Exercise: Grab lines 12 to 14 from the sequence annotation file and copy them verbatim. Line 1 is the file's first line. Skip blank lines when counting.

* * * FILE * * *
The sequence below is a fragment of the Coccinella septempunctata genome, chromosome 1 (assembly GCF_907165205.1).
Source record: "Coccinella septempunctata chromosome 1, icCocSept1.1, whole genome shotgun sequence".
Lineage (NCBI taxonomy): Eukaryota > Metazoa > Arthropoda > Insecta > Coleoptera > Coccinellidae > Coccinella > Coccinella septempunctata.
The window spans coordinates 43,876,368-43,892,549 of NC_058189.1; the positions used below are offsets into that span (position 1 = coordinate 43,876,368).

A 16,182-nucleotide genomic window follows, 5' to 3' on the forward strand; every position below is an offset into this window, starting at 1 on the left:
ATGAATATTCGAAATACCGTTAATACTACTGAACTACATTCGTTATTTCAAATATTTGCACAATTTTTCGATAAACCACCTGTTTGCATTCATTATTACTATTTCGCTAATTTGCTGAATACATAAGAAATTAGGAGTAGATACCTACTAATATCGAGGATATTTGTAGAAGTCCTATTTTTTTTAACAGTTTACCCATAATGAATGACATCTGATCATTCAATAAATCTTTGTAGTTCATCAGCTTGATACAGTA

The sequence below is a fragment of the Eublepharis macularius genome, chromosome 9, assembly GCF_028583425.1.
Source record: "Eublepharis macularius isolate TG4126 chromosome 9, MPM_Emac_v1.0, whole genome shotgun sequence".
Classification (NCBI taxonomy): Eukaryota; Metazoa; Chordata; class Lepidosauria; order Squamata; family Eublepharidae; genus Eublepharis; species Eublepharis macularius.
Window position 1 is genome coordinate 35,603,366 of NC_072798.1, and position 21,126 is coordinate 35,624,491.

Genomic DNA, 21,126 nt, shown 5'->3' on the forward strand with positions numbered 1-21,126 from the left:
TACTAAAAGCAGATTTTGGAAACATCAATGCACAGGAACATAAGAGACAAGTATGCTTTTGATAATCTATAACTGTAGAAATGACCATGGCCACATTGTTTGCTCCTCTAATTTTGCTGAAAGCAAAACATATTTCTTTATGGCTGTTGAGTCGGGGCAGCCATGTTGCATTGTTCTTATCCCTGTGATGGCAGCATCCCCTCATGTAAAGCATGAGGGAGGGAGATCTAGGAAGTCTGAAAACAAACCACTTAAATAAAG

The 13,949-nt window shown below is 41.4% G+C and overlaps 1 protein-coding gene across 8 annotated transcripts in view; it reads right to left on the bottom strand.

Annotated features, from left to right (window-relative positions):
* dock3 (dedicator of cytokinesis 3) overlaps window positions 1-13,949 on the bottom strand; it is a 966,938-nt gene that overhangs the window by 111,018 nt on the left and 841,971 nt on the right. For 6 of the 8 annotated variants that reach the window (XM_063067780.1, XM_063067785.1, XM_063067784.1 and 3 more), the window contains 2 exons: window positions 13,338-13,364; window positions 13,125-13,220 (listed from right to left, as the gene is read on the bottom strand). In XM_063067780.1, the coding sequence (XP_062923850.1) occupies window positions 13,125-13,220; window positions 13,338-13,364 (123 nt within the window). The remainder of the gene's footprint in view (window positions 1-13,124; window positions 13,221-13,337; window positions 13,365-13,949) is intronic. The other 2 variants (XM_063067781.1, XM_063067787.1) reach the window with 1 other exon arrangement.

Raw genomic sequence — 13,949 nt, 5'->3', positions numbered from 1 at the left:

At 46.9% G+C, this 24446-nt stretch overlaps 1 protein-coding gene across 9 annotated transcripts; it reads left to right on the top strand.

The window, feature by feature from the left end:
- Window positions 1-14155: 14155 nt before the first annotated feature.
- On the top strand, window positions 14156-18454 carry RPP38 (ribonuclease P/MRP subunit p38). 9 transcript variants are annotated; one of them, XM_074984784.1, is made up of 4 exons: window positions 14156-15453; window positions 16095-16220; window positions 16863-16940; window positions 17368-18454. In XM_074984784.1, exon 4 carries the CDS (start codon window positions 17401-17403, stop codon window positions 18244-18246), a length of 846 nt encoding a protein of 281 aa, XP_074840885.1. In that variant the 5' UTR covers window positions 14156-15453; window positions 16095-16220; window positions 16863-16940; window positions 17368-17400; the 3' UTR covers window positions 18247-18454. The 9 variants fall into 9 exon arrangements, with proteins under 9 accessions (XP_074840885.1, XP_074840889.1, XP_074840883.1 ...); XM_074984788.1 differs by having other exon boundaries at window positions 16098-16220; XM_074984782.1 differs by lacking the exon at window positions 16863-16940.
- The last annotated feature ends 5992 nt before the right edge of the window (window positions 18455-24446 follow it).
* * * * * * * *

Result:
TACTAAAAGCAGATTTTGGAAACATCAATGCACAGGAACATAAGAGACAAGTATGCTTTTGATAATCTATAACTGTAGAAATGACCATGGCCACATTGTTTGCTCCTCTAATTTTGCTGAAAGCAAAACATATTTCTTTATGGCTGTTGAGTCGGGGCAGCCATGTTGCATTGTTCTTATCCCTGTGATGGCAGCATCCCCTCATGTAAAGCATGAGGGAGGGAGATCTAGGAAGTCTGAAAACAAACCACTTAAATAAAG

The 13,949-nt window shown below is 41.4% G+C and overlaps 1 protein-coding gene across 8 annotated transcripts in view; it reads right to left on the bottom strand.

Annotated features, from left to right (window-relative positions):